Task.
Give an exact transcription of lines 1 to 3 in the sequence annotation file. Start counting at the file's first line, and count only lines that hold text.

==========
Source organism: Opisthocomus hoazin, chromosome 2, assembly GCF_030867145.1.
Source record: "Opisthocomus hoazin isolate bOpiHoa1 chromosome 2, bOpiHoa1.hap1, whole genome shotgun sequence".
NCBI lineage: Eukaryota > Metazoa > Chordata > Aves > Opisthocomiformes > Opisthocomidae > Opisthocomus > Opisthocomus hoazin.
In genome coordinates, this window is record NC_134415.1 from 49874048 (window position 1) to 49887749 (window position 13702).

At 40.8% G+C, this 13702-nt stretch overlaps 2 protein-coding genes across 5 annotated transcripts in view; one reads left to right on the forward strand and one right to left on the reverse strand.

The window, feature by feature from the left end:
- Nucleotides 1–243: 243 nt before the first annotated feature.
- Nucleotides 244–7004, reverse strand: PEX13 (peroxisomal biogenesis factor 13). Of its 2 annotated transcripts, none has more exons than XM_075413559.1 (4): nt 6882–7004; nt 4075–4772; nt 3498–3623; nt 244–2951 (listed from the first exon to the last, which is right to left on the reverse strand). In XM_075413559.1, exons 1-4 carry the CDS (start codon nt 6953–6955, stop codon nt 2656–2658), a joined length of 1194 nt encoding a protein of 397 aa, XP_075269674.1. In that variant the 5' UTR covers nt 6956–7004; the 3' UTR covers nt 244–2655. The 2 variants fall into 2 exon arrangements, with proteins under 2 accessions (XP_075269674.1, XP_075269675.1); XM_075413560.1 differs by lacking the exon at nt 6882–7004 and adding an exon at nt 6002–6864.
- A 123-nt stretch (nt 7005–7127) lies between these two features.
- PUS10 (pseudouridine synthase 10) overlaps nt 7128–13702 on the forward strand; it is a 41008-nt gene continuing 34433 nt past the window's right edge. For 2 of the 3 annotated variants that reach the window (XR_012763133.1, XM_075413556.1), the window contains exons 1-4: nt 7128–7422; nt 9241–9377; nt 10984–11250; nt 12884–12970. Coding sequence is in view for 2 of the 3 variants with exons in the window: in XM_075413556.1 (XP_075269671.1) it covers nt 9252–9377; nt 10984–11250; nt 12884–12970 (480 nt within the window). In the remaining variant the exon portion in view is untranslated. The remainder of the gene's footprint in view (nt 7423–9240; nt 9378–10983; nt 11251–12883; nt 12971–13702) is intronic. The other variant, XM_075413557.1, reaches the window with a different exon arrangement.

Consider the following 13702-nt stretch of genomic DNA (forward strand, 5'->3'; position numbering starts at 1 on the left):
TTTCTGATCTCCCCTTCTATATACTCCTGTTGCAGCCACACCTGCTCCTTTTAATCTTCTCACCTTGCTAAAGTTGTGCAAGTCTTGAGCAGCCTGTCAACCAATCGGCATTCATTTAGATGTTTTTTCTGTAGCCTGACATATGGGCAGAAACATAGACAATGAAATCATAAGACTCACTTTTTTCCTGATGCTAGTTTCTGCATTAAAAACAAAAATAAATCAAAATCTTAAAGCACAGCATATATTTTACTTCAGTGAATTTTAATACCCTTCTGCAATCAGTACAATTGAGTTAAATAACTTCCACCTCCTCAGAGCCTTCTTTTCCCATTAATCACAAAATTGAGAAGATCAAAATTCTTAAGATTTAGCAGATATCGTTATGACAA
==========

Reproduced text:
Source organism: Opisthocomus hoazin, chromosome 2, assembly GCF_030867145.1.
Source record: "Opisthocomus hoazin isolate bOpiHoa1 chromosome 2, bOpiHoa1.hap1, whole genome shotgun sequence".
NCBI lineage: Eukaryota > Metazoa > Chordata > Aves > Opisthocomiformes > Opisthocomidae > Opisthocomus > Opisthocomus hoazin.